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Endemic species underrepresented in the Habitats Directive

The Iberian Peninsula is a major European region of biodiversity, as it harbours more than 30% of European endemic species. Despite a number of studies having evaluated the ability of nature reserves to protect certain taxa, there is still a lack of knowledge on how Iberian endemic fauna are represented in these reserves. Here, biodiversity hotspots of Iberian endemicity were detected and the effectiveness of the Natura 2000 network (N2000) in representing 249 endemic species from eight animal taxonomic groups (amphibians, mammals, freshwater fishes, reptiles, water beetles, butterflies, lacewings and dung beetles) was evaluated. Only 10% of these Iberian endemic species are considered species of community interest (i.e. species included in the Annexes of the Habitats Directive). Generally, N2000 is effective in its representation of Iberian endemic fauna, although species and few hotspots of endemism were still not represented. It is necessary to declare a few new protected areas, thus enhancing N2000's effectiveness in the conservation of the Iberian endemic fauna. Although the aim of N2000 is to protect species listed in the Birds and Habitats Directives, the conservation status of endemic species from one of the most important areas of Europe in terms of biodiversity, could be also a concern for the European Union. These results are useful in the context of the recent European Commission mandate calling for a ‘fitness check' of the Birds and Habitats Directives. This approach could be also applicable to other regions with high value of endemicity. informacion[at]ebd.csic.es Rosso et al (2017) Effectiveness of the Natura 2000 network in protecting Iberian endemic fauna. Anim Conserv Doi 10.1111/acv.12387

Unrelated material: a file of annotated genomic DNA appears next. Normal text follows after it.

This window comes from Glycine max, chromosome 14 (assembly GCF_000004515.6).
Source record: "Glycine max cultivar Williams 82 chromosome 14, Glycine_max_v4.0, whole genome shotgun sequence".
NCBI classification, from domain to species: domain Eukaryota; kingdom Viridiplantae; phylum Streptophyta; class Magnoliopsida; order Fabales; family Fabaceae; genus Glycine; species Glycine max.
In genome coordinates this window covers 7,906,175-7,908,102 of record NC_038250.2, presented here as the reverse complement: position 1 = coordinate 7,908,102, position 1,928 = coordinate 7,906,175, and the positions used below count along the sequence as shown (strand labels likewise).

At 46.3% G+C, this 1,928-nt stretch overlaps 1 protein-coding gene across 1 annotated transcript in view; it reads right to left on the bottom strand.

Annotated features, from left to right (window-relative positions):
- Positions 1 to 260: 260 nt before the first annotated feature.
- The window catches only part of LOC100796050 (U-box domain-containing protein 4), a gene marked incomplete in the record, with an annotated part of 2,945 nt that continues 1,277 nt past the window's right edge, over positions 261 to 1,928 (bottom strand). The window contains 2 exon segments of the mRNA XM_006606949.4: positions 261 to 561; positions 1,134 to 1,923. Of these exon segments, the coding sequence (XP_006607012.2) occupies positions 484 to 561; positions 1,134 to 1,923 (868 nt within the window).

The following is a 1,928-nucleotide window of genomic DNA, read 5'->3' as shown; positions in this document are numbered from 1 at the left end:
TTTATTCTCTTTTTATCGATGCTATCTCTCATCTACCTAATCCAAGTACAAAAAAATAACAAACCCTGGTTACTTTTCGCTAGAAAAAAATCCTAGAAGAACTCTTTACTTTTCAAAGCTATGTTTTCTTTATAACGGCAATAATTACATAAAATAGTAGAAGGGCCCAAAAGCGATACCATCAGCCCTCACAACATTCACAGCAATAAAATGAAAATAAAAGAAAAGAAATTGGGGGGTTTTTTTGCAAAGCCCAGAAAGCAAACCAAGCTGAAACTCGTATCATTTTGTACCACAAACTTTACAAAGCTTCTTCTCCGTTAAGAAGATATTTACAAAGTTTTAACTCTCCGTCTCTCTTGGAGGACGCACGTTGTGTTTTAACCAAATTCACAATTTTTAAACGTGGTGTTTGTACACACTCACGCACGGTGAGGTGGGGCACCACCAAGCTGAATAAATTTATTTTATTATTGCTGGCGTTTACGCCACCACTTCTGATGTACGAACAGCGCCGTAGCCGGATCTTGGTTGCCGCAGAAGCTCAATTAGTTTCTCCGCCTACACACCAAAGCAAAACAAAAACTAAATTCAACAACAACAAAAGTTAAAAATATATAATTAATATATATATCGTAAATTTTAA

http://onlinelibrary.wiley.com/doi/10.1111/acv.12387/abstract
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